I mentioned stargazing as a possible activity at The Forks and at first blush that might seem a bit incongruous considering how much light pollution a city emits. This is the Oodena Celebration Circle one of the first of the Aboriginal inspired and directed attractions at The Forks. Oodena means ‘Heart of the Community’ in Ojibwe and is yet another reminder of just how important this location at The Forks was to the Aboriginal community. It is situate such that equinoxes and solstices are aligned at sunrise and sunset on those days exactly between the structures that look like alphorns, but are technically called monoliths.
Each monolith has an armature attached that when viewed from the proper angle at night will outline a specific star or constellation. At the inside of the stonework at the base of each monolith there is a guide to what you can see and the importance or meaning of that star or constellation to various people’s around the world including the Chinese, the Hindu religion, Greek mythology, Aztec astronomy, ancient Egyptian and Mesopotamian myths and West African tribal beliefs. Growing up in a Western European based culture I always associate the constellations with the Zodiac and Greek based legends. At the Oodena I realized, almost like a light coming on, that every civilization that looked up into the sky, while seeing relatively the same objective star portrait, would almost by necessity come to different conclusions about their meaning and significance to that particular viewer. The Ooodena is a great metaphor for human diversity and thought – we are all seeing the same thing, but through different lenses and no single lens is more correct or important than any other. I can’t recall seeing anything similar in any of my travels.
Throughout The Forks you will come to many areas where the original tall grass prairie with its profusion of wild flowers is being restored, one patch at a time.
You will also see great numbers of Richardson’s ground squirrels (aka gophers). They are always amusing to watch, but do create holes that are easy to trip over if you are not paying attention. Over the years the city has waged an on and offer battle with these cute critters with about as much success as Bill Murray had in Caddyshack. At The Forks natural predators like foxes are hawks are more likely to keep them in check than poisons or poison gas producing firecrackers (I kid you not).
The Market & Shopping
Once you’ve had your fill of history, culture and wandering you will undoubtedly head for The Forks Market where there are a tremendous variety of Winnipeg based businesses serving up at least fifteen different types of cuisine. As I mentioned at the outset of this post you will not find any chain restaurants here – just locally owned and operated companies serving great local food. The one exception, and it’s not in The Forks Market, but the adjacent Johnson Terminal building, is The Old Spaghetti Factory and I’m not going to complain about it.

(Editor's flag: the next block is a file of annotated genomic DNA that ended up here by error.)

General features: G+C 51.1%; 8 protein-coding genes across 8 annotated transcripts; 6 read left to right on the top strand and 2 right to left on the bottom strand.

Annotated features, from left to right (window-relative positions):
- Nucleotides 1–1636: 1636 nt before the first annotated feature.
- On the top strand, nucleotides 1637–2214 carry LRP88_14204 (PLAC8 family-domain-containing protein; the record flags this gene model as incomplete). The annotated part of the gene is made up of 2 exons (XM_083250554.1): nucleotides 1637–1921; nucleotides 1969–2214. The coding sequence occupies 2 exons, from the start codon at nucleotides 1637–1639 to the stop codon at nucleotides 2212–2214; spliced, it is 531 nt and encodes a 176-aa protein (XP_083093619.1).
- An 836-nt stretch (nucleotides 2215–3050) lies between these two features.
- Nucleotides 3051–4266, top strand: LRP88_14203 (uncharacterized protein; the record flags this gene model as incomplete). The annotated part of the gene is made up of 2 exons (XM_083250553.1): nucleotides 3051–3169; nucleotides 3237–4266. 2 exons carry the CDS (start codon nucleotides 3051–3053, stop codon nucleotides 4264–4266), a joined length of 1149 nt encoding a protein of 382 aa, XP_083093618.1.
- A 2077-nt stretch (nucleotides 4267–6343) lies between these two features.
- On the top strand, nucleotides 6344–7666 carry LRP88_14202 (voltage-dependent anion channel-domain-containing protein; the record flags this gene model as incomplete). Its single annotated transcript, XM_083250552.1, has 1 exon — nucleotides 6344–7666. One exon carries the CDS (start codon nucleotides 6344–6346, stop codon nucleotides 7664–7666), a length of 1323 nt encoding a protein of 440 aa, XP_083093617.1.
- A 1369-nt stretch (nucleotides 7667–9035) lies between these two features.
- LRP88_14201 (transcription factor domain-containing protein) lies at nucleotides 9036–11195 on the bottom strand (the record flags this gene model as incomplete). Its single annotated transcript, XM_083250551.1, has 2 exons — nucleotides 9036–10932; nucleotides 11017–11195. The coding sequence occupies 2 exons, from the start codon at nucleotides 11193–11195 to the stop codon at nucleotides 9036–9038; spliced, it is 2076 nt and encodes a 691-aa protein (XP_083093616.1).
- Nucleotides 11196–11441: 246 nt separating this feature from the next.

Aside from the food, The Forks Market’s biggest draw is the building itself. It is a combination of two old stable buildings used by the Grand Trunk Pacific and the Great Northern railways to distribute goods throughout the city and surrounding area once they were delivered to Winnipeg by train. Long before semi-trailers loaded containers from ships and trains to head for distribution centres, horses were doing the same thing, carting goods to general stores and other businesses from the later 1880’s to the 1920’s when they were finally displaced by automotive power. It’s a reminder of a brief period in our history that most people do not even know ever existed.
When I lived in Winnipeg the entire Forks area was completed cut off by the rail yards and inaccessible to the general public. The only thing anyone knew was that there was supposed to be a lot of old abandoned buildings between the railway and the river. All I can say is thank goodness they were so isolated and forgotten about or they would undoubtedly not have survived. Today, it’s a beautiful stone and steel palace in which to grab a bite or have a serious meal, like for example a 20 oz. ribeye from Smith’s Steaks.
Each morning we visited The Forks Market we could not resist the offerings from Tall Grass Bakery which is totally organic and justly famous for its sticky buns, but I’ll put its croissants up against any made in this country, including Quebec. The cheese and almond varieties immediate became Alison and my favourites respectively. This is a must visit place in the market.
We can also vouch for Red Ember Common which serves great thin crust pizza prepared in an oven not ten feet from the counter where you eat it. Or better yet, take your pizza outside and find a table in the large common area. Then choose from one of the 20 beers or 20 wines at The Common to go with it and enjoy an al fresco meal.
One of the reasons to keep returning to The Forks is just to sample the food from every one of the vendors – there wasn’t one we didn’t want to try. One of the top on my list would be Taste of Sri Lanka a cuisine that is on my bucket list as I understand their curries are particularly spicy and pungent. If I you can’t get to Sri Lanka this might be your second best choice.
I am most definitely not a shopper. You cannot pay me enough to go into a Walmart or Costco, but I actually enjoy poking around the shops at The Forks because the stores are not chains and the merchandise for sale is not something you are going to find in most shopping malls. Also, the Johnson Terminal and The Forks Market buildings are unique places to shop. If you are looking for genuine items of Canadian made Indigenous clothing there are several shops that will oblige. For the past ten years or so I have been buying moccasins here which are my slippers of choice at home and on the road.